Stress and the developing adolescent brain

L. Eiland, R. D. Romeo

Research output: Contribution to journalReview articlepeer-review

310 Scopus citations


Adolescence is a time of continued brain maturation, particularly in limbic and cortical regions, which undoubtedly plays a role in the physiological and emotional changes coincident with adolescence. An emerging line of research has indicated that stressors experienced during this crucial developmental stage may affect the trajectory of this neural maturation and contribute to the increase in psychological morbidities, such as anxiety and depression, often observed during adolescence. In this review, we discuss the short- and long-term effects of periadolescent stress exposure on the structure and function of the brain. More specifically, we examine how stress at prepubertal and early adolescent stages of development affects the morphological plasticity of limbic and cortical brain regions, as well as the enduring effects of adolescent stress exposure on these brain regions in adulthood. We suggest that, due to a number of converging factors during this period of maturation, the adolescent brain may be particularly sensitive to stress-induced neurobehavioral dysfunctions with important consequences on an individual's immediate and long-term health and well-being.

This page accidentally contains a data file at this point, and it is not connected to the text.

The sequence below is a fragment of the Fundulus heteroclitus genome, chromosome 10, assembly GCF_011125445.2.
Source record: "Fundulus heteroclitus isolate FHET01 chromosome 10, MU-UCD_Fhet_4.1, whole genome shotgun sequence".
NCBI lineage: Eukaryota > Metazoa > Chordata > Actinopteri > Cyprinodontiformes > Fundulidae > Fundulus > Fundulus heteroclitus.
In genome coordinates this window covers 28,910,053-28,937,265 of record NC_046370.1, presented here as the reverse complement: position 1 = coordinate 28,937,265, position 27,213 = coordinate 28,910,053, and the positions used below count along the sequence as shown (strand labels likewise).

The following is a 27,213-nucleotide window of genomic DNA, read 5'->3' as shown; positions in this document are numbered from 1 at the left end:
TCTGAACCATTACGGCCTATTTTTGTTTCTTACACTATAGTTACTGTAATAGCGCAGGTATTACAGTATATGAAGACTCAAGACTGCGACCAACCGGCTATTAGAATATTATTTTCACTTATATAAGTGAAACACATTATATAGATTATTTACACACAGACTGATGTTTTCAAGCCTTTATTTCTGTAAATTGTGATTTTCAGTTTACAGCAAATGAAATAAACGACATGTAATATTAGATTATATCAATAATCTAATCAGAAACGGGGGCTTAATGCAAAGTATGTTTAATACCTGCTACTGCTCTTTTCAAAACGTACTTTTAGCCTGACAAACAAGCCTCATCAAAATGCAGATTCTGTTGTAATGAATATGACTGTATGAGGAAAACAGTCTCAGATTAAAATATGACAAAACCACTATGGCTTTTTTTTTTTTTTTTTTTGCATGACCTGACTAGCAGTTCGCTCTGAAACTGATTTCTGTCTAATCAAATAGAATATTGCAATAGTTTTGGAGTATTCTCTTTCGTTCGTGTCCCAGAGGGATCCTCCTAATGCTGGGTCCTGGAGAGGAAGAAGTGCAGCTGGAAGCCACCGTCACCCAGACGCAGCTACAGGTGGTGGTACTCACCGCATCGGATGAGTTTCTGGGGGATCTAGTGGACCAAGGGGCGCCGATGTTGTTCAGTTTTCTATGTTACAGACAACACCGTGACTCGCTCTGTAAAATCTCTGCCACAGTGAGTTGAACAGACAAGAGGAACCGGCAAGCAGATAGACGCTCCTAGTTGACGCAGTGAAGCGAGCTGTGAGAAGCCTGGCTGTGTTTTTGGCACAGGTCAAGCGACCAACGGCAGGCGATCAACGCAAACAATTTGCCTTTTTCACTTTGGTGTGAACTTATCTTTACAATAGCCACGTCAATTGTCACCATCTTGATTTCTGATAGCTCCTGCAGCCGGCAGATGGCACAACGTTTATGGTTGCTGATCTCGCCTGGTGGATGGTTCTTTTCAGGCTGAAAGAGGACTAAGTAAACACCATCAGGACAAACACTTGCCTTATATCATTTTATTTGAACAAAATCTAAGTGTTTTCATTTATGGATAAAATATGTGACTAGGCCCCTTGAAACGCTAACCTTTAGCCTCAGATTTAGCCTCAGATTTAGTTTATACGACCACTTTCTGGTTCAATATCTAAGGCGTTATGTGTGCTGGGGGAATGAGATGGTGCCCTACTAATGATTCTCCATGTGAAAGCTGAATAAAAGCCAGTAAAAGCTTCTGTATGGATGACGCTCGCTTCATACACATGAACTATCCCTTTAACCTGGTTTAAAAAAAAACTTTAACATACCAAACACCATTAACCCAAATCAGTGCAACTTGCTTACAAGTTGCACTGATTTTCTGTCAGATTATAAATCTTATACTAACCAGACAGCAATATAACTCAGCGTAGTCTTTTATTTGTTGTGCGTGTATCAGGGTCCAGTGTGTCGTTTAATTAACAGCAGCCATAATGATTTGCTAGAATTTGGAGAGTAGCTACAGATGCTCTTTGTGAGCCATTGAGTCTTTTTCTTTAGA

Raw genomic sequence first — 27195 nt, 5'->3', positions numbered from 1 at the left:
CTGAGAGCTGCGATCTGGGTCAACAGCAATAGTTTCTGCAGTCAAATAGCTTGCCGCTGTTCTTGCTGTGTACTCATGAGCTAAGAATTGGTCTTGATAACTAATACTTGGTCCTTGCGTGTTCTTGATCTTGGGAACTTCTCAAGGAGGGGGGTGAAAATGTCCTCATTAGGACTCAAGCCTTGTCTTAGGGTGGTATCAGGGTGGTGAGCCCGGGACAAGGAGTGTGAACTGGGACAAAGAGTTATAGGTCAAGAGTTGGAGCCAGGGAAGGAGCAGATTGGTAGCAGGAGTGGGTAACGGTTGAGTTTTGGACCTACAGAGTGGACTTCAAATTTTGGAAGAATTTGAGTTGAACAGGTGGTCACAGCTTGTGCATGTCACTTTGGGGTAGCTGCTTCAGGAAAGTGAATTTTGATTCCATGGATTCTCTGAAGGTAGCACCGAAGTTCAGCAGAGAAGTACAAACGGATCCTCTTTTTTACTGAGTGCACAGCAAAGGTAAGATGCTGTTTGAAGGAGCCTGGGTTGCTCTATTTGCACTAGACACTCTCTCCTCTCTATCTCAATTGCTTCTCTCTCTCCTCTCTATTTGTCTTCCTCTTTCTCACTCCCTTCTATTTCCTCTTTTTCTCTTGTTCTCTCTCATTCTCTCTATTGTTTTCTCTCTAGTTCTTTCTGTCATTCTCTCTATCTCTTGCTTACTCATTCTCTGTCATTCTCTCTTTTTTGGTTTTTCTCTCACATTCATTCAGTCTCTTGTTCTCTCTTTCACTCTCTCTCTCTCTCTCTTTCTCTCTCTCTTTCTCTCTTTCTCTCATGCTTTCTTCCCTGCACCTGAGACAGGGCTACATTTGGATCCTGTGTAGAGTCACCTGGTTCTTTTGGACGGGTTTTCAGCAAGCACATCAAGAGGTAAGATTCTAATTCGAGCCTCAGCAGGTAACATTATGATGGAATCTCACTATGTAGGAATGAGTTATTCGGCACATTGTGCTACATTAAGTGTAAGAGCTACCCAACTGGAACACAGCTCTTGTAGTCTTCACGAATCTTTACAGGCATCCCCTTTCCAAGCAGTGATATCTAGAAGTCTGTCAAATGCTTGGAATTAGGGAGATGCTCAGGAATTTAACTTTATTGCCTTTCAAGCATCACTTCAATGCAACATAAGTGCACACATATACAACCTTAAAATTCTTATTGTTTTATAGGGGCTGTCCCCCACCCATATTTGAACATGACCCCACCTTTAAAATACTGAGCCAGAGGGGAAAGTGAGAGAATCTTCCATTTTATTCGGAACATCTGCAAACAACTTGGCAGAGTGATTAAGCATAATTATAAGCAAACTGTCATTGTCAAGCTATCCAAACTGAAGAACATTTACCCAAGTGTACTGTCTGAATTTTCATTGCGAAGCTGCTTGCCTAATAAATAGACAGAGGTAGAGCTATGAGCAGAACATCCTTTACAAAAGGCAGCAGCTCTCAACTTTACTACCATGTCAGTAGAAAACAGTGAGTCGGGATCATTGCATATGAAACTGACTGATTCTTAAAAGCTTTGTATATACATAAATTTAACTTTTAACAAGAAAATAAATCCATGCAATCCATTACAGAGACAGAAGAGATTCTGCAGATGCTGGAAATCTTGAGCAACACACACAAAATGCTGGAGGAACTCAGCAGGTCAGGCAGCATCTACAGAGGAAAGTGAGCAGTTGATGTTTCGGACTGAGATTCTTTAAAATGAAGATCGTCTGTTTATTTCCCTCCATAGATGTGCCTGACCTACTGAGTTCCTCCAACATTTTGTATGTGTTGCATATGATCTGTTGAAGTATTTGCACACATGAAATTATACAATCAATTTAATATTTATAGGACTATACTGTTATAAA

Original languageEnglish
Pages (from-to)162-171
Number of pages10
StatePublished - 2013
Externally publishedYes


  • Adolescence
  • HPA axis
  • Puberty
  • Stress


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